striking a balance


I’ve been contemplating this post for a long time and haven’t sat down to write it because I am not sure I can do it in a way where I won’t offend someone. I try to keep posts pretty uncontroversial, but I’ve seen a lot on social medial in the past few weeks that prompted me to just sit and write it. Keeping that in mind, I suppose I will just preface this by saying these thoughts are my own and in no way intended to shame anyone. This post centers on moms and their desire to take time out of their family routine to work out. This is one of those subjects where you are either damned if you do or damned if you don’t. If you don’t work out, you are deemed lazy and setting a bad example for your kids. If you do work out, you are narcissistic and choosing yourself over your kids. Seriously, we just can’t win! I mean, it’s unfortunate that fat shaming and slut shaming are becoming commonplace, and I feel that mom shaming falls into the same category. And I think that the worst shamers of moms are OTHER moms!

I fall into the moms-who-work-out category and have taken some heat for it. “Real moms put their kids before themselves.” is the gist of it. I’ve heard comments made about me being selfish for taking time away from my family to run or train for a race. And I guess at the very core of it, it is true. I am, at those moments, choosing myself over the kids and their activities, and that can be viewed as selfish. Why would anyone who calls herself a good mom put herself before her kids? Because, in my opinion, every now and then we need to for our own health and sanity. I believe that a healthy mom is a happy mom, and a happy mom makes for a happy family. I don’t mean healthy in the sense that we all look like Barbie dolls. What I mean is we are healthy enough where we are able to play with our children in the park without having to sit down from being too tired. Healthy enough where the stresses of work, bills, family circumstances, etc. don’t negatively affect our parenting. Healthy enough where are can be the best version of ourselves for our children. In order for me to be the best mom I can be, I need that time to myself to run and work out. That is what makes me healthy and grounds me.

While I feel the need to run and take that time for myself, I understand that there is a balance. Some weeks I am better at balancing than others. Some weeks I fail miserably. To help keep a better balance, I try to combine a park outing for the kids with my training. We are fortunate enough to have a park near our house, so while they are playing on the playground or ball fields, I am running around the path. I have also gotten the kids to embrace running, and it is something we can do as a family. I feel more accomplished when I finish a run with them than I do when I crush a training run. Although we utilize the childcare at the gym, I try to not do it more than once a week, and that is a lot easier now with the weather getting warmer. I kind of bribe them, too. On Saturdays, my gym holds a kids’ fitness class, and they love it! My bribe is if they let me get a run in, I will do the fitness class with them. It’s a win-win, and we are all having fun.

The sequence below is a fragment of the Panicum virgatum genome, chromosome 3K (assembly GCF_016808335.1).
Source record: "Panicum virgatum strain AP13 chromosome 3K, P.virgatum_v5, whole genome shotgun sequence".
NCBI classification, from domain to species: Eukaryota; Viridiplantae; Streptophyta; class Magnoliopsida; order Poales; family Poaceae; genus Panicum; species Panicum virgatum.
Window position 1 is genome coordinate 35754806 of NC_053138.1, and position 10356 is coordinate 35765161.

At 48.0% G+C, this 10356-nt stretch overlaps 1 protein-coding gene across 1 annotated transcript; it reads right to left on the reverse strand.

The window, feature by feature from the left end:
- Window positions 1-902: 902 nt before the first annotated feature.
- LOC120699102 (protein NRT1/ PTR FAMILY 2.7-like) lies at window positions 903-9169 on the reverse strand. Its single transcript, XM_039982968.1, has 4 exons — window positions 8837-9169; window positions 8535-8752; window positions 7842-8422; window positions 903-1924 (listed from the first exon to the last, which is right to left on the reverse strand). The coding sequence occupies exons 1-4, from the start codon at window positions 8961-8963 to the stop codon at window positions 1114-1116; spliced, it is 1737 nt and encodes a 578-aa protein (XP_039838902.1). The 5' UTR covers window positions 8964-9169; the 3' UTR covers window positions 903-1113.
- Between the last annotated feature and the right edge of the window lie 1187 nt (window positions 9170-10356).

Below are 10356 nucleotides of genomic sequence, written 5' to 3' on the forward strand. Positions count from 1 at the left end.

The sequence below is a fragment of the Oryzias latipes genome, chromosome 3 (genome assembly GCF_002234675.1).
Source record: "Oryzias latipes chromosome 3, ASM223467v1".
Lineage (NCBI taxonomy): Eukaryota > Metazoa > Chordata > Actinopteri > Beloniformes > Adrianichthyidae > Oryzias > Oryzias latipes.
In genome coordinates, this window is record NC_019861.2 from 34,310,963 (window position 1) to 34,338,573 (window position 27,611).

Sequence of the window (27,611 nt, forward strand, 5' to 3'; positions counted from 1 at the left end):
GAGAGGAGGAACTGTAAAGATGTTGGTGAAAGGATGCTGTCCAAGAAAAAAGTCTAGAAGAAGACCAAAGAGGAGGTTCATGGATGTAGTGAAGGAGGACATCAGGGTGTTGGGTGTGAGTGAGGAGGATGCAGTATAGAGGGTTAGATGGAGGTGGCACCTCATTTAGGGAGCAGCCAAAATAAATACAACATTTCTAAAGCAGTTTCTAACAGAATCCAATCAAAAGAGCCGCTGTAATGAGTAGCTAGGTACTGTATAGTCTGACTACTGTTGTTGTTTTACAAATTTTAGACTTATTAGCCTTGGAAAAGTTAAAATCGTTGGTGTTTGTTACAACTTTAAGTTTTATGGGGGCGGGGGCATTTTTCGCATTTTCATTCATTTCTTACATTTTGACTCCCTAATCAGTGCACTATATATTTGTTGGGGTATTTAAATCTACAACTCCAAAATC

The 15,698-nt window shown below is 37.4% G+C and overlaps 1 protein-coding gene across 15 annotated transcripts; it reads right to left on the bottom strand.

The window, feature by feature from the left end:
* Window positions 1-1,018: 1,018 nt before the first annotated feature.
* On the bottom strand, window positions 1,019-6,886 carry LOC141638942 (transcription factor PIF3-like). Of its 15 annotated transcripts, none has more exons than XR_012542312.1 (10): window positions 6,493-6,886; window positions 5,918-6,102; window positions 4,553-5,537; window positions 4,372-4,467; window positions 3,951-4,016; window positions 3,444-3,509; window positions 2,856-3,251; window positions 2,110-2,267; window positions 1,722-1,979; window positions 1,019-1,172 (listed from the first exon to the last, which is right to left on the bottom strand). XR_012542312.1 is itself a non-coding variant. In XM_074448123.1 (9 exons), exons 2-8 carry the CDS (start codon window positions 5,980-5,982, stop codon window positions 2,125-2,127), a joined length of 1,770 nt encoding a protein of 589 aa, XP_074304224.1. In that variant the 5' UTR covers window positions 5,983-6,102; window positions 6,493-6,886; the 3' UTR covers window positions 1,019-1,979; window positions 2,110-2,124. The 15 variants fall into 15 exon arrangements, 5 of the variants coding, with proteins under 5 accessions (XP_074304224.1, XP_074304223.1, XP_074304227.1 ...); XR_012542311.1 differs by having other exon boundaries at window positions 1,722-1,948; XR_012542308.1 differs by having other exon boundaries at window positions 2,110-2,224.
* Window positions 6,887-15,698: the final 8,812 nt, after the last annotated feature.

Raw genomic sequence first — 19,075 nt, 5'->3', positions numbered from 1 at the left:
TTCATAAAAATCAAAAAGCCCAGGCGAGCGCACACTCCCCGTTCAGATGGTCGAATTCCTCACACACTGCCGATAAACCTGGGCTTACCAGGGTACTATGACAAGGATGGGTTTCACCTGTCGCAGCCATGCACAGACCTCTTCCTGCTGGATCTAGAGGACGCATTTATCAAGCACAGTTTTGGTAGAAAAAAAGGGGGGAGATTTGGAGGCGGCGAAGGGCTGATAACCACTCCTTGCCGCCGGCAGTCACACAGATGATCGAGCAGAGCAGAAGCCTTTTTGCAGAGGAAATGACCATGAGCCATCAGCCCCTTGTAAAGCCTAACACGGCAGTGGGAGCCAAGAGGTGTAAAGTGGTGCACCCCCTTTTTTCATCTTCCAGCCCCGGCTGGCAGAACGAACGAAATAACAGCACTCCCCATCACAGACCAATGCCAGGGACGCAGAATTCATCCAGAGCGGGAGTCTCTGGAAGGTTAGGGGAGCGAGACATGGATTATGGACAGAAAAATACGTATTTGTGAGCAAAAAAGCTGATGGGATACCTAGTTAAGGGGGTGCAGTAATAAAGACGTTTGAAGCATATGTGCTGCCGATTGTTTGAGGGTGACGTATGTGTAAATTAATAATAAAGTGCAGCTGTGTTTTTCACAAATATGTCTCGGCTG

It’s my hope that in the upcoming years, my kids will look back and see that I am trying to set a good example for them with respect to fitness and physical activity. Instead of thinking that time was taken away from them, I want them to remember the times we played together at the park, the silly dances at the fitness classes, the 5Ks we ran as a family, and how mom tried to instill the importance of remaining active. I feel I am leading by example and practicing what I preach. How hypocritical would it be for me to tell my kids to be active and play outside or participate in individual and team sports if I turn around and sit on the couch watching a Real Housewives of New York marathon? It’s so much easier for them to grow up with healthy habits than to change them in the future. And as for running, I fully intend to continue as long as my body lets me. I would love to complete a long distance race with one of my children or accompany my grandchildren on their first 5K. The possibilities are exciting and help drive me.

So I will leave you with this. It’s one of my favorites that I’ve seen floating around the internet.



2 responses »

  1. Here is another school of thought: Our generation does more stuff with our children than any previous generation. My mother was NOT a sit-and-play-with-her-kids mom. She turned us loose outside or in our bedroom to play. If we were bored, we wouldn’t ask her to play with us because that wouldn’t have been fun either. You know what line is coming next: and I turned out ok. I’m independent and relatively normal.

    Somewhere there has to be a happy medium when it comes to time spent with kids, and that will be different for everyone. I played with my kids when they were little, and now I’m considering turning them loose into the wild to see if maybe a she-bear will raise them for a while. I take time for my personal fitness, but a lot of that time is when they are already asleep. It won’t always be that way. I wouldn’t mind if they chose to run with me, but I definitely wouldn’t allow that for every run since I really value my alone-time.

    What I am saying is that nobody should make a mom feel guilty for taking time for herself, and kids don’t need us completely involved with them 24/7 . Happy medium.

    Good post. Lots of food for thought.

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